Boston Consulting Group's Harold Sirkin sees outfits like Ranbaxy, Infosys, and Tata Motors as symbolizing India's growing commercial might
Perceptions are everything—or so they say. To many Americans, India is just a giant hub for telemarketing and customer-service call centers. But it would be wrong to assume that India's future rests in call centers.
Instead, India's growing prowess in engineering and information technology should grab our attention—which is exactly what it did in November, when hundreds of my colleagues from 37 countries met in India for Boston Consulting Group's 2006 worldwide partners meeting. BCG's partners are hard-nosed veterans, not novices who can easily be fooled and impressed. We visited numerous companies, and at every stop we got the clear message that to equate India with call centers is to miss the real story.
For one, India's information-technology sector is expanding at an amazing pace. According to India's National Assn. of Software & Service Companies (Nasscom), the IT industry is seeing double-digit growth and earned some U.S. $35 billion in fiscal year 2006, up from U.S. $21.6 billion just two years earlier.
Domestic Demand Rising
And Indian education is growing to keep up with demand. While authorities differ on whether India is producing more engineering graduates than the U.S. and Western Europe, there is no doubt that the country's engineering workforce is growing rapidly. In 2005, 441,000 Indians graduated with engineering and information technology degrees from three- and four-year colleges. That number is expected to jump to 536,000 in 2007 and to more than 600,000 by 2010. With more than half the country's population under the age of 25, the number will only continue to increase.
The demand is not just coming from the West. While U.S. and European multinationals employ many of these graduates, it would be wrong to see India merely as a supplier of America's and Europe's talent needs. Indian companies—armed with ambitious leaders, a highly educated, low-cost workforce, and modern facilities and systems—now employ 1.3 million engineering and technology professionals.
These companies are not only cornering the domestic market but rapidly expanding overseas and going head-to-head with U.S. and European multinationals. A recent BCG survey of top companies in rapidly developing economies identified dozens of potentially world-class Indian competitors in industries such as pharmaceuticals, chemicals, autos, consumer electronics, IT, and telecommunications.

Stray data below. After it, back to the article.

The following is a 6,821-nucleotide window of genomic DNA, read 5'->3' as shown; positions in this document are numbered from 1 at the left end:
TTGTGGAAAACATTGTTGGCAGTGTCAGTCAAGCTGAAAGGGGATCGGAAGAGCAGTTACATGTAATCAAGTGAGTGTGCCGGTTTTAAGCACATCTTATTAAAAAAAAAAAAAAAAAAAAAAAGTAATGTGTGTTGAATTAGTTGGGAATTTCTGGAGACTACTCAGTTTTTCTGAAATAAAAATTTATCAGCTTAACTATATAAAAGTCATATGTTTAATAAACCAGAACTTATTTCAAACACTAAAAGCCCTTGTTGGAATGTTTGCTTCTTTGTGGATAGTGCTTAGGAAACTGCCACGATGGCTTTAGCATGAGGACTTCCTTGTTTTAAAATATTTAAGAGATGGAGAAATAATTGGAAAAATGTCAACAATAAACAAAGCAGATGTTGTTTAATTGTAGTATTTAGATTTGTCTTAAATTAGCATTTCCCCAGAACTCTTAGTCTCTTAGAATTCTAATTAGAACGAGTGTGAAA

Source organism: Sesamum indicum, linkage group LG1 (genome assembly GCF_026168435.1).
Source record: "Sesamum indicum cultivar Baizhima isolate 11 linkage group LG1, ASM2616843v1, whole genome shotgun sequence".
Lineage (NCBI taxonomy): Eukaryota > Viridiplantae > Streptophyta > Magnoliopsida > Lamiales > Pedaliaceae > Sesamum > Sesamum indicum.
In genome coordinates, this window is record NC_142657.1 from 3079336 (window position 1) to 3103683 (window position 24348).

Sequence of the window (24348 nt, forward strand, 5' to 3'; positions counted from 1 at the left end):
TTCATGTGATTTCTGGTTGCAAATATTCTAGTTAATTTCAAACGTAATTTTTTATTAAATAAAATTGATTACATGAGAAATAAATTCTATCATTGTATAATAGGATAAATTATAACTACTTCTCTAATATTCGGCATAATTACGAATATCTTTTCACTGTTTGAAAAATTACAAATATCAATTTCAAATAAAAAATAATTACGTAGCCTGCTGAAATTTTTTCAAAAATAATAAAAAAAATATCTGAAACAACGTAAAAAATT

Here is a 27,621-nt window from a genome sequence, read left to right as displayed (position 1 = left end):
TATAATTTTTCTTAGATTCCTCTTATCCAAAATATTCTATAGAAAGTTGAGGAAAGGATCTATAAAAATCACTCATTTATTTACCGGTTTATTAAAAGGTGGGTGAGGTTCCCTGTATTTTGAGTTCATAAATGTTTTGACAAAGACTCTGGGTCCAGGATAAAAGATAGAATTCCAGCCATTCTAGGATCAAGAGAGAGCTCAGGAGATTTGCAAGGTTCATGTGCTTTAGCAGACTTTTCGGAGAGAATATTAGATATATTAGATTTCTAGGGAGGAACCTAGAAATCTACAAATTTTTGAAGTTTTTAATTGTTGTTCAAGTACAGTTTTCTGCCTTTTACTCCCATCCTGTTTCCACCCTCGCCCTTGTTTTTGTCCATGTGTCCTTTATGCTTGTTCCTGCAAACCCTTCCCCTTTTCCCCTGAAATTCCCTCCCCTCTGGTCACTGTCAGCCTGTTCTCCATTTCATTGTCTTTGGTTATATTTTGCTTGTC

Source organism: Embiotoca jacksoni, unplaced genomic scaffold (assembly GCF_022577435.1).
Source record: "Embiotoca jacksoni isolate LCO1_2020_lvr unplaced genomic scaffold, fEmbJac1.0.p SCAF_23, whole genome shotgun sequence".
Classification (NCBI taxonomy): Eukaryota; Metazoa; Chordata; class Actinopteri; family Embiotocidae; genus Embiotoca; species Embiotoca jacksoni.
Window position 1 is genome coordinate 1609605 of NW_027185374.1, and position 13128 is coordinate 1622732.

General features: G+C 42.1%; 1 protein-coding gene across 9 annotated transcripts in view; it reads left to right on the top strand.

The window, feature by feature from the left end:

Leading the Charge
Consider a few examples: Ranbaxy Pharmaceuticals (RBXLY) is already one of the top 10 generic pharmaceutical companies in the world. With manufacturing operations in eight countries and sales in 126, the company had global revenues of more than $1.1 billion in 2005. Surprisingly, 76% of the company's sales came from overseas markets, including 28% from the U.S. alone. Part of Ranbaxy's success comes from the low cost of research and development in India, which is approximately one-fifth the cost in the West.
Bangalore-based Infosys Technologies (INFZF), one of India's best-known IT companies, posted revenues of $2.15 billion for the fiscal year ended in March. Infosys provides high-end consulting and IT services, including systems integration, application development and manufacturing, and product engineering. With 58,000 employees worldwide, it ranked ninth in Wired's "Wired 40" list in 2005 and eighth on Business 2.0's list of the world's fastest-growing tech companies, ahead of U.S. icons eBay (EBAY) and Apple (AAPL).
While Tata Motors Ltd., which is India's largest automobile company, could have focused solely on the huge domestic market for commercial and passenger automobiles, it has instead focused on becoming a global competitor. It is now the world's fifth-largest medium- and heavy-commercial-vehicle manufacturer, due partly to some aggressive acquisitions. Tata bought Daewoo Commercial Vehicles, Korea's No.2 truck maker, in 2004 and also now owns 21% of Hispano Carrocera, a Spanish bus and coach manufacturer. Today, Tata has assembly operations in Bangladesh, Kenya, Malaysia, Senegal, Spain, Ukraine, and Russia, and sells its products in Africa, Asia, Australia, Europe, and the Middle East.
Larsen & Toubro Ltd. is a technology-focused engineering and construction giant. The company's overseas earnings have jumped to 18% of its total profits, making L&T one of the top five "fabrication" companies in the world. A recent joint-venture agreement with Kuwait-based Bader Al Mulla & Brothers will take L&T into yet another lucrative field: oil and gas construction.
The leading chassis-component manufacturer and the second-largest forging company in the world, Bharat Forge, has grown its international presence through joint ventures and acquisitions. The company now has manufacturing facilities in nine locations in six countries, including Western Europe and North America. The Pune manufacturer has also entered several new markets, including China, where it signed a joint-venture agreement with FAW Group a year ago.
India has more than call centers to thank for its booming economy. Western politicians and executives who see India as a giant outsourcing call center serving the needs of Western companies are missing the point. Bangalore is rapidly becoming a world-class R&D and technology hub. Today it is home to IBM's (IBM) Global Business Solution Center, a new Microsoft (MSFT) research lab, and many, many others. India is a serious competitor on the global stage. Those who underestimate its capabilities do so at their own peril.